Neil Simon’s “Rose and Walsh” is the last of the playwright’s work in his long and illustrious career. The play originally premiered at the Geffen Playhouse in Los Angeles in 2003. Later that year, it was produced off-Broadway with minor changes to the script and a new title, “Rose’s Dilemma”, with both scripts considered his last. In the current production of “Rose and Walsh” at freeFall Theatre in St. Pete, director Eric Davis and his creative team have birthed such a fine production that they make this play, arguably, Neil Simon’s best work.
The play begins in the middle of the night in the Long Island seaside home of Rose Steiner (played with great humanity by Stephanie Dunnam), a celebrated writer who hasn’t produced work in years, facing financial hardship and declining health and mental acuity. As she descends the stairs to her living room, she frantically calls for Walsh (played commandingly by Patrick Sullivan), her decades-old romantic companion and a celebrated writer himself. She believes he’s outside on the beach. As Walsh enters, Rose admonishes him for not being in bed with her when she awoke, admitting she was never good at being alone.
The dialogue crackles with humor, love, and frustration that only occurs between two old lovers, but we learn Walsh is a ghost from Rose’s memories. The audience wonders if Walsh is a paranormal visitor or a part of Rose’s coping with her diminishing mind.
Walsh died years before, yet he’s alive and boisterous – and concerned about her well-being and tells Rose he’s “retiring” from visiting her in two weeks, urging her complete his unfinished manuscript, which Walsh says will be a gold mine for Rose. All Rose wants is to spend the two weeks with Walsh before he leaves forever. She begs him to come to the bedroom, but Walsh won’t relent. She resigns herself, saying, “Sex with a dead man isn’t half as good as what I was led to believe.”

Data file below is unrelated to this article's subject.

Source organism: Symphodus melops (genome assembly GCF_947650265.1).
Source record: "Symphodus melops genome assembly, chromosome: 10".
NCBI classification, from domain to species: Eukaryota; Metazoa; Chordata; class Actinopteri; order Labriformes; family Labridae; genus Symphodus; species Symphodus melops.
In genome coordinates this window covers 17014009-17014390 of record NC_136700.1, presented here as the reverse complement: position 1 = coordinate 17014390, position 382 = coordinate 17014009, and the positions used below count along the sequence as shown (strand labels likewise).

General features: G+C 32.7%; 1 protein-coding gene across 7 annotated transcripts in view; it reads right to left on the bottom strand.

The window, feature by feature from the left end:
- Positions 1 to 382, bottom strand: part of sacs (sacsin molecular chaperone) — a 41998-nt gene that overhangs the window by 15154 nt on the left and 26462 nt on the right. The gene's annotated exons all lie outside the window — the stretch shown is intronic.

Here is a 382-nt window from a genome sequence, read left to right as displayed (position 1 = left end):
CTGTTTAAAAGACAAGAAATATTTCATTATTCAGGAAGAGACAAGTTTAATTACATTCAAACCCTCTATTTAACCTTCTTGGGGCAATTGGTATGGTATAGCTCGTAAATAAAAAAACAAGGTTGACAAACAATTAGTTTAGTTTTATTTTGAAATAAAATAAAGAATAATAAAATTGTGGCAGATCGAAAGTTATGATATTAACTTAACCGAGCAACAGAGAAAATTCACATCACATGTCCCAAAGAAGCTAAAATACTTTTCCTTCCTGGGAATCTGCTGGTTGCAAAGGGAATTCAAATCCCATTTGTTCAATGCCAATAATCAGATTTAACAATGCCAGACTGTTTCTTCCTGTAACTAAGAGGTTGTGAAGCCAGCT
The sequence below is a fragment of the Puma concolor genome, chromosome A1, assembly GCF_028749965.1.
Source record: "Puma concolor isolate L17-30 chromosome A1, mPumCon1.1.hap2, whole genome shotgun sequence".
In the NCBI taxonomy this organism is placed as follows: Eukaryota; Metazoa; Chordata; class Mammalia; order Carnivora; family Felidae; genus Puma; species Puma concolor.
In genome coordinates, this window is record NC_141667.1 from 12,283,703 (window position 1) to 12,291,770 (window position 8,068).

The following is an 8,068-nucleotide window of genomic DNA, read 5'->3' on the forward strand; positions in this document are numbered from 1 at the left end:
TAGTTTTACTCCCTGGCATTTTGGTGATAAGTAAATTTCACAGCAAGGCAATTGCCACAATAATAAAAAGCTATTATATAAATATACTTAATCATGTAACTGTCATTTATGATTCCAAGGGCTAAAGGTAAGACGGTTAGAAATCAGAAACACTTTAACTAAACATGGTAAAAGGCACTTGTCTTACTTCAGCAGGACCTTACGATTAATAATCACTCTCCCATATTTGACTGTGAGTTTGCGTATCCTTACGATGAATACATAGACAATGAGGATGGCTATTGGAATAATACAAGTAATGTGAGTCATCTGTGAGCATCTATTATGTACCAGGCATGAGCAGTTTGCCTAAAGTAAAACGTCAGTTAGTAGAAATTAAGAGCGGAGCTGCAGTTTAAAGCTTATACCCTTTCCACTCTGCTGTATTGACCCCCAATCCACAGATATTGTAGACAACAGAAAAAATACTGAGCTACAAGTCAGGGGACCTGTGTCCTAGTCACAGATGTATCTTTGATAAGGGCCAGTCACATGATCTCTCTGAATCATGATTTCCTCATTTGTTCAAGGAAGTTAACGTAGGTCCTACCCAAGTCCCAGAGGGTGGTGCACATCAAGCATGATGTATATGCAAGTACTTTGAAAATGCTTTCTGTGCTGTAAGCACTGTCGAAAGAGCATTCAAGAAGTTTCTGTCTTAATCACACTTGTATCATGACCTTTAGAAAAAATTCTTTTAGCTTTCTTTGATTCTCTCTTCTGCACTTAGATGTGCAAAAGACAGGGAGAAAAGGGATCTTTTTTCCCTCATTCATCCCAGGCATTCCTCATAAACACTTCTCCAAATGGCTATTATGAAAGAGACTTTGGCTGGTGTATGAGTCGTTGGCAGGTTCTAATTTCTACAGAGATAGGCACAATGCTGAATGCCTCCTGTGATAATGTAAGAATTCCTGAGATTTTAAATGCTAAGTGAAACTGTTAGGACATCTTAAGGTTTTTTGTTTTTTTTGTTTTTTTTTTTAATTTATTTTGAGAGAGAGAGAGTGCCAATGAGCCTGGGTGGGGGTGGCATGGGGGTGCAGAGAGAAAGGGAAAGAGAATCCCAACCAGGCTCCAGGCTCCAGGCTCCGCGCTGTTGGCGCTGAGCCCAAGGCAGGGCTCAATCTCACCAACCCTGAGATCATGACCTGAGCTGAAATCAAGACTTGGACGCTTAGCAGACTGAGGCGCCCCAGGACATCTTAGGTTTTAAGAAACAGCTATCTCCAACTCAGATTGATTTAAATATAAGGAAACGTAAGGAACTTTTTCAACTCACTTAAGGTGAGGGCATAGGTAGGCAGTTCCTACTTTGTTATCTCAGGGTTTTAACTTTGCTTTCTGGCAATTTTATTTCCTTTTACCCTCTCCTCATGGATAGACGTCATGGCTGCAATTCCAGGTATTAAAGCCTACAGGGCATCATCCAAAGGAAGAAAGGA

Dunnam is a force of nature, portraying Rose with acute detail, humor, and compassion. Sullivan’s Walsh has so much life and passion that I forgot his character was a figment of Rose’s imagination.
Arlene, Rose’s live-in caregiver, (played with care and nuance by Georgia Mallory Guy), knows of Rose’s conversations with Walsh, at times siding with Walsh in arguments. Her love for Rose offers its own emotional story.
The ghostwriter that Rose enlists for help is the wise-cracking Gavin Clancy, a one-time dime novelist who has abandoned his writing and developed a cynical attitude towards being able to write again. Robert Teasdale plays Gavin with razor-sharp wit and an engaging charm; you can’t help but root for him, despite his hard edges. It’s a pleasure to see Teasdale on stage again.
The play revolves around the love story of Rose and Walsh. Yet there are other love stories within as well. Each represents a different stage in a life of love and loss. Each is touching, beautiful, and funny. These stories demonstrate the need for human connection and show that love can transform and transcend, whether the love is real or fantasy.
This is Neil Simon at his best. Later in the play, a scene between all four actors is such classic Neil Simon comedy: pitch-perfect, comedic gold. These top-shelf actors give everything to breathe great life to the last written words of one of America’s best and beloved playwrights. freeFall proves once again it knows what audiences need and want with this swan song to a great American playwright.